Skip to main content.

Psychologists: What to Expect After the Boston Marathon Bombings

Psychologists: What to Expect After the Boston Marathon Bombings

Picture of Ryan White
Two children look on above the Boston Marathon route.

It’s far too soon to characterize the exact nature of the wound the Boston Marathon bombings will leave on the nation’s collective psyche. The questions still vastly outnumber the answers and likely will for some time.

But perhaps one way in which health reporters can be useful right now is to seek some guidance from mental health experts on coping with trauma and what to look out for, whether dealing with our own gut-level sadness or trying to make explain the inexplicable to children.

What types of suggestions are media outlets offering so far?

Much of the advice has centered on how to talk to kids about Monday’s bombings. ABC News turned to clinical child psychologist Jaime Howard, who says parents shouldn’t avoid discussing what happened in Boston with their children.

“Kids are getting information really quick these days, so it might not be that another 5-year-old is seeing it on the Internet, but then the older kids at school are talking about it,” Howard said.

Howard has some tips for parents when dealing with their children. Try to be calm and direct when you talk with your child, even you’re a little afraid yourself. Also, sadness, anxiety and even nightmares are normal in children after a national tragedy.

Clinical psychologist Dr. Patricia Saunders told CBS New York parents should ask their kids what they know and how they’re feeling about it, but do so in kid-friendly language:

“Something really bad and scary happened today, and what do you know about it?”

You want to find out what your child’s experience of it was. Kids often distort what they saw and what they heard. “You want to correct the reality for them, but it should be in kid language and in kid-sized bites,” Dr. Saunders said. “And turn off the television.”

Turning off the television doesn’t just apply to kids either. For those absorbed by the nonstop news cycle, stepping away can give the mind much-needed relief. Here’s Dr. Marc Siegel, associate professor of medicine at NYU Langone Medical Center, writing for

It is normal to feel vulnerable and to worry after an event like this, but if you find yourself obsessing on the news and it is interfering with your sleep and making you feel helpless, then it is time to pull back, watch less TV, and divert your attention elsewhere. And remember, if you want your children to be calm, then be calm yourself.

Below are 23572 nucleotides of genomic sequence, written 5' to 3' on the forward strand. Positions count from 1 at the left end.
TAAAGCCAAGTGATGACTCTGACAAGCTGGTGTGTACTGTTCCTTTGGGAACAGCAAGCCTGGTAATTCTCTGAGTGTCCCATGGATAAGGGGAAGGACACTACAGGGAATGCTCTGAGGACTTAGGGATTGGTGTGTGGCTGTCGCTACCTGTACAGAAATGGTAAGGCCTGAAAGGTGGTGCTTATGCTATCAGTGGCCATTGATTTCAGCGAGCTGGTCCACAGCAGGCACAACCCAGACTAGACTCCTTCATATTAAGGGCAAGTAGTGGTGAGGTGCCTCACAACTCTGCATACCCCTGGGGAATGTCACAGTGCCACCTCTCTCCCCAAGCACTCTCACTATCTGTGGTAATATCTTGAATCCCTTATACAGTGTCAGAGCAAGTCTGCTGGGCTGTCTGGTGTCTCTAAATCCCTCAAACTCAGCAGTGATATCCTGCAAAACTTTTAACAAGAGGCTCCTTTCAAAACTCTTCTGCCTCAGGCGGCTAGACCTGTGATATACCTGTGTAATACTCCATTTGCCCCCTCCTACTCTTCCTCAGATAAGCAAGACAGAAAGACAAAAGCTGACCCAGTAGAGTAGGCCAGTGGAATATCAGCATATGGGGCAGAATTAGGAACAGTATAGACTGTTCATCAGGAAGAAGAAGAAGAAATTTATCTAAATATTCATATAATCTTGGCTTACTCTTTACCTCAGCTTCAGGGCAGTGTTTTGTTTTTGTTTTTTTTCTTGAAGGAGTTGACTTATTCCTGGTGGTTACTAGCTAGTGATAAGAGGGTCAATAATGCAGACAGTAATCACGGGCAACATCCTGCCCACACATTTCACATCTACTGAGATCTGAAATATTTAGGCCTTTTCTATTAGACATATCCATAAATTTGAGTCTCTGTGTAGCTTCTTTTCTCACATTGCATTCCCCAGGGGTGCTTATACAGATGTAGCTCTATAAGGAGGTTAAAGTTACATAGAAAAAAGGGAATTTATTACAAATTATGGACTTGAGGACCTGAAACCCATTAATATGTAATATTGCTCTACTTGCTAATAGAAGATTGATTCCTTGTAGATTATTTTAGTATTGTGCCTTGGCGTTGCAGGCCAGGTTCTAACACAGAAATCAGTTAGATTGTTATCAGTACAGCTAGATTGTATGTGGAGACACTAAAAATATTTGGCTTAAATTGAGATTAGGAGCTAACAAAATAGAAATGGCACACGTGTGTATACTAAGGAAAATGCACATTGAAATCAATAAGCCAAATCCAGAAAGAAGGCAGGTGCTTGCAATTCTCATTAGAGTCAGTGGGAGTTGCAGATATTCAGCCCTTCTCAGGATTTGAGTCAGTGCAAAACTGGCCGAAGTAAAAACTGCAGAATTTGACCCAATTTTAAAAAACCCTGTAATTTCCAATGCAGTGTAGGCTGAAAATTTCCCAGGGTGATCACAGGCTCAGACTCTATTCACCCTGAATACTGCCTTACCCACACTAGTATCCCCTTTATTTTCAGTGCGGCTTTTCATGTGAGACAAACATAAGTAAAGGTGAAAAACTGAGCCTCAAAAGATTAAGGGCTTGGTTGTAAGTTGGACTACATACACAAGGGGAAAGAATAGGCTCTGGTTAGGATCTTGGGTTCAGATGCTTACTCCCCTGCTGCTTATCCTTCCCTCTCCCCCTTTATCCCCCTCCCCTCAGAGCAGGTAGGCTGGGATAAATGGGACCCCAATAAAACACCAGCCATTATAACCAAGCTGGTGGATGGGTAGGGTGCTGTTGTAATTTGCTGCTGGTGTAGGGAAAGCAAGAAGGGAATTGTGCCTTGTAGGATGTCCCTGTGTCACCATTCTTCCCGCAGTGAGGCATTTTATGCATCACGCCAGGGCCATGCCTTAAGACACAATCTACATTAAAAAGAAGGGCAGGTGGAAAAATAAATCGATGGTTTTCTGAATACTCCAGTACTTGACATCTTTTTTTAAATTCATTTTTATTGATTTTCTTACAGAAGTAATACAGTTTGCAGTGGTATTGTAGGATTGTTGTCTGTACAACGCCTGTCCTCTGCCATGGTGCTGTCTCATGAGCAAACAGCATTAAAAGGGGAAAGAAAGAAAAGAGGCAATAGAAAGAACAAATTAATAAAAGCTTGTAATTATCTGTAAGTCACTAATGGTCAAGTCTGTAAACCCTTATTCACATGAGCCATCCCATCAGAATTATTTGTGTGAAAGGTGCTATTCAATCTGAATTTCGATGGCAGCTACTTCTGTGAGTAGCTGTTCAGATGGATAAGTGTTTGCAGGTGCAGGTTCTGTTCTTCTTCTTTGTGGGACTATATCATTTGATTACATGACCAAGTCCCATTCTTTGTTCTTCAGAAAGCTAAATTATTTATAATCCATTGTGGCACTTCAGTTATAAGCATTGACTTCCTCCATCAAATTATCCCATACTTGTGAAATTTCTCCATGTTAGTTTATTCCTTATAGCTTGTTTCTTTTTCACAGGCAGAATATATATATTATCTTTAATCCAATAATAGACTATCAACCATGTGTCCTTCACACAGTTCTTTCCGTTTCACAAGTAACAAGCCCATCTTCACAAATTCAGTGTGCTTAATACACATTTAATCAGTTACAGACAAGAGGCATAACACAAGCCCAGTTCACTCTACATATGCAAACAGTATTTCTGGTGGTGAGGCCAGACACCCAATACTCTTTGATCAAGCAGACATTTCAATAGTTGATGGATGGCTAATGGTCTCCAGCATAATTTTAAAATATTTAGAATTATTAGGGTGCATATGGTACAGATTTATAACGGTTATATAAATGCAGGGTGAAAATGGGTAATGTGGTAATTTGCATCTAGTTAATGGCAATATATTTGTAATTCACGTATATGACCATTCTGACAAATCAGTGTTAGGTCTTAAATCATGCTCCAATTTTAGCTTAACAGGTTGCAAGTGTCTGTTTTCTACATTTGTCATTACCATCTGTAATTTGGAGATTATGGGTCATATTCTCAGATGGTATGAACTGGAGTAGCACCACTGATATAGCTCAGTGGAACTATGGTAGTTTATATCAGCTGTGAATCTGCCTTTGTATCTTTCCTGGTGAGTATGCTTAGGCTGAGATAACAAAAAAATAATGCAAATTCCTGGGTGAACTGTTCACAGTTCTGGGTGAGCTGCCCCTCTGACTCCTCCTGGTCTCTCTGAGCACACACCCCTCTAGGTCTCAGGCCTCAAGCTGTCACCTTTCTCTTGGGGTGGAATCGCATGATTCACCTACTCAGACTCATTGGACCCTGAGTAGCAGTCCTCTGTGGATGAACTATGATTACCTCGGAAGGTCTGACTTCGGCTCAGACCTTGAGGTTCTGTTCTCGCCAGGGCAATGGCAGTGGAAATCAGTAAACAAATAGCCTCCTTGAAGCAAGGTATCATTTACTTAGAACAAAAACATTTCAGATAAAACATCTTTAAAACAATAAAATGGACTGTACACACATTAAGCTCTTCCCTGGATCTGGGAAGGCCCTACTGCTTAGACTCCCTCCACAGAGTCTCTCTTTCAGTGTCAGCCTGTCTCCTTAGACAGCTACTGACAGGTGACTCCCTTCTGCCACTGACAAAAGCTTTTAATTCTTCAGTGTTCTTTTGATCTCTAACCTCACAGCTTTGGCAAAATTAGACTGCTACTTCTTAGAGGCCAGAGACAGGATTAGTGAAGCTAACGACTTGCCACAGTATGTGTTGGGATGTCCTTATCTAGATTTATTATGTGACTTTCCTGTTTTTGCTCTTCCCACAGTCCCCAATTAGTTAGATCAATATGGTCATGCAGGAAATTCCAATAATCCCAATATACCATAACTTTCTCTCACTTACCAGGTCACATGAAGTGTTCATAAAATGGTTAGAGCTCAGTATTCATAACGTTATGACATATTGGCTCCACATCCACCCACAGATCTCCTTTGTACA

The less we obsess on the events in Boston on Monday, the less we panic, the better for our collective health.

Those directly impacted by Monday’s bombings, either as witnesses, rescuers or victims, don’t have that luxury of unplugging from the trauma.

Victims wounded by the blasts will face a long road to recovery, including coming to terms with the mental trauma of their injuries and experience. The Guardian quotes Dr. Stephen Wegener, a psychologist and limb-loss expert at Johns Hopkins University School of Medicine, who provides some very specific estimates on PTSD rates following amputations:

“People are very different in how they respond,” he said. “We know that over the long term, about 30% of people who have an amputation will experience depression. If the amputation is associated with trauma – as in the case in Boston – those people have a risk of post-traumatic stress disorder (PTSD), around a third of people suffer PTSD. But the majority of amputees do not suffer PTSD. People are remarkably resilient.”

Wegener said amputees also face body-image challenges, as well as adapting to changes in personal relationships and working life.

Finally, what about all the Bostonians who may not have been at the marathon’s finish line but nonetheless witnessed their city ruthlessly attacked Monday?

Eric Jaffe, writing for The Atlantic Cities, points to a study undertaken in the wake of 9/11 that found about two-thirds of New York City residents met the study’s criteria for “resilience.” Jaffe writes:

In the six months following 9/11, a group of behavioral researchers surveyed the psychological response of nearly 3,000 residents from across metropolitan New York. The calls were a random representation of the city: from people who'd been exposed directly to the attacks to those who simply had a 212 area code …

What they found, far more than previous trauma theories suggested they would, was the great prevalence of resilience. The researchers established a very conservative definition of resilience, applying it only to people who showed zero or one PTSD symptom — some of which, like sleep trouble, can exist even in the absence of any major event. Despite that strict measure, about 65 percent of the New York-area residents contacted for the study qualified as resilient within a half-year of the attacks.

While we can no doubt debate how encouraging that 65 percent figure is, the emphasis on the human capacity to withstand and recover from horrific events is perhaps appropriate today, just one day after three people loss their lives, 176 were injured and a nation was yet again besieged by darkness.

Photo by hahatango via Flickr


The nation’s overdose epidemic has entered a devastating new phase. Drugs laced with fentanyl and even more poisonous synthetics have flooded the streets, as the crisis spreads well beyond the rural, largely white communities that initially drew attention. The death rate is escalating twice as fast among Black people than among white people. This webinar will give journalists deep insights, fresh story ideas and practical tips for covering an epidemic that killed more than 107,000 people in the U.S. last year. Sign-up here!


Follow Us



CHJ Icon